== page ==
WTNT35 KNHC 070835
HURRICANE NICOLE ADVISORY NUMBER 13
NWS NATIONAL HURRICANE CENTER MIAMI FL AL152016
500 AM AST FRI OCT 07 2016
...NICOLE WEAKENS A LITTLE WHILE DRIFTING SOUTHWARD...
SUMMARY OF 500 AM AST...0900 UTC...INFORMATION
ABOUT 345 MI...555 KM S OF BERMUDA
MAXIMUM SUSTAINED WINDS...100 MPH...155 KM/H
PRESENT MOVEMENT...S OR 180 DEGREES AT 1 MPH...2 KM/H
MINIMUM CENTRAL PRESSURE...970 MB...28.65 INCHES
WATCHES AND WARNINGS
There are no coastal watches or warnings in effect.
DISCUSSION AND 48-HOUR OUTLOOK
At 500 AM AST (0900 UTC), the center of Hurricane Nicole was located
near latitude 27.3 North, longitude 65.2 West. Nicole is drifting
southward, and a slightly faster southward motion is expected
tonight and on Saturday.
Maximum sustained winds have decreased to near 100 mph (155 km/h)
with higher gusts. Additional weakening is forecast during the next
Hurricane-force winds extend outward up to 15 miles (30 km) from the
center, and tropical-storm-force winds extend outward up to 90 miles
The estimated minimum central pressure is 970 mb (28.65 inches).
HAZARDS AFFECTING LAND
SURF: Swells associated with Nicole, along with rough surf
conditions, will affect Bermuda for the next few days.
Next complete advisory at 1100 AM AST.
WTNT34 KNHC 070853
HURRICANE MATTHEW ADVISORY NUMBER 37
NWS NATIONAL HURRICANE CENTER MIAMI FL AL142016
500 AM EDT FRI OCT 07 2016
...DANGEROUS HURRICANE MATTHEW MOVING PARALLEL TO AND JUST
OFFSHORE OF THE EAST COAST OF FLORIDA...
...WESTERN EYEWALL WITH HURRICANE-FORCE WINDS APPROACHING CAPE
SUMMARY OF 500 AM EDT...0900 UTC...INFORMATION
ABOUT 40 MI...65 KM ESE OF CAPE CANAVERAL FLORIDA
ABOUT 90 MI...150 KM SE OF DAYTONA BEACH FLORIDA
MAXIMUM SUSTAINED WINDS...120 MPH...195 KM/H
PRESENT MOVEMENT...NNW OR 330 DEGREES AT 13 MPH...20 KM/H
MINIMUM CENTRAL PRESSURE...938 MB...27.70 INCHES
WATCHES AND WARNINGS
CHANGES WITH THIS ADVISORY:
The Hurricane Warning from Jupiter Inlet south to Boca Raton has
been replaced with a Tropical Storm Warning. The Tropical Storm
Warning has been discontinued south of Boca Raton, as well as for
Lake Okeechobee. The Tropical Storm Watch has been discontinued
south of Anna Maria Island.
SUMMARY OF WATCHES AND WARNINGS IN EFFECT:
A Hurricane Warning is in effect for...
* Northwestern Bahamas, including the Abacos, Andros Island, Berry
Islands, Bimini, Eleuthera, Grand Bahama Island, and New Providence
* Jupiter Inlet to South Santee River
A Tropical Storm Warning is in effect for...
* Anclote River to Suwannee River
* North of South Santee River to Surf City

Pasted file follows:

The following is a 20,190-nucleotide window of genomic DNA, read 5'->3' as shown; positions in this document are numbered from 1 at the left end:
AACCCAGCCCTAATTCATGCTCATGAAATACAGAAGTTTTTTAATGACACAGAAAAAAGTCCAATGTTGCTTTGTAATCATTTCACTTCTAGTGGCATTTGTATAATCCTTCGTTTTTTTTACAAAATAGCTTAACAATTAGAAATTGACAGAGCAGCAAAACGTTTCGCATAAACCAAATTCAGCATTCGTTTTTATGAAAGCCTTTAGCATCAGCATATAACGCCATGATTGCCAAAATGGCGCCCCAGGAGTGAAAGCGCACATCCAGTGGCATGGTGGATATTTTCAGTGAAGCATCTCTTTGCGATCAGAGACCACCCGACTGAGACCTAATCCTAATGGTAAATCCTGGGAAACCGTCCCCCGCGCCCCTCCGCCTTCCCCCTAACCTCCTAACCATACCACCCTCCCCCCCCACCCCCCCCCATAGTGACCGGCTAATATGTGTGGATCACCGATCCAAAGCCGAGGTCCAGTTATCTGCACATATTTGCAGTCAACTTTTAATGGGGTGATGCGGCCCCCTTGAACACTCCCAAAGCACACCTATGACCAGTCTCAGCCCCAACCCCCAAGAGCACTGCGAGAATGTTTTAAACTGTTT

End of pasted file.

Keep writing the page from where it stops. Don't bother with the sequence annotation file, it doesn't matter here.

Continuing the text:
* Boca Raton to Jupiter Inlet
A Tropical Storm Watch is in effect for...
* Anna Maria Island to Anclote River
Interests elsewhere in the Florida Peninsula and in the Carolinas
should monitor the progress of Matthew. The Hurricane Warning for
the Northwestern Bahamas will likely be discontinued later this
A Hurricane Warning means that hurricane conditions are expected
somewhere within the warning area. A warning is typically issued
36 hours before the anticipated first occurrence of tropical-storm-
force winds, conditions that make outside preparations difficult or
dangerous. Preparations to protect life and property should be
rushed to completion.
A Tropical Storm Warning means that tropical storm conditions are
expected somewhere within the warning area within 36 hours.
For storm information specific to your area in the United
States, including possible inland watches and warnings, please
monitor products issued by your local National Weather Service
forecast office. For storm information specific to your area outside
the United States, please monitor products issued by your national
DISCUSSION AND 48-HOUR OUTLOOK
At 500 AM EDT (0900 UTC), the eye of Hurricane Matthew was located
by NOAA Doppler weather radars and an Air Force Reserve Hurricane
Hunter aircraft near latitude 28.2 North, longitude 80.0 West.
Matthew is moving toward the north-northwest near 13 mph (20 km/h),
and this general motion is expected to continue today. A turn
toward the north is expected tonight or Saturday. On the forecast
track, the center of Matthew will be moving near or over the east
coast of the Florida peninsula through tonight, and near or over the
coasts of Georgia and South Carolina on Saturday.
Maximum sustained winds are near 120 mph (195 km/h) with higher
gusts. Matthew is a category 3 hurricane on the Saffir-Simpson
Hurricane Wind Scale. Although weakening is forecast during the
next 48 hours, Matthew is expected to be a category 3 hurricane as
it moves near the coast of Florida today.
Hurricane-force winds extend outward up to 60 miles (95 km) from the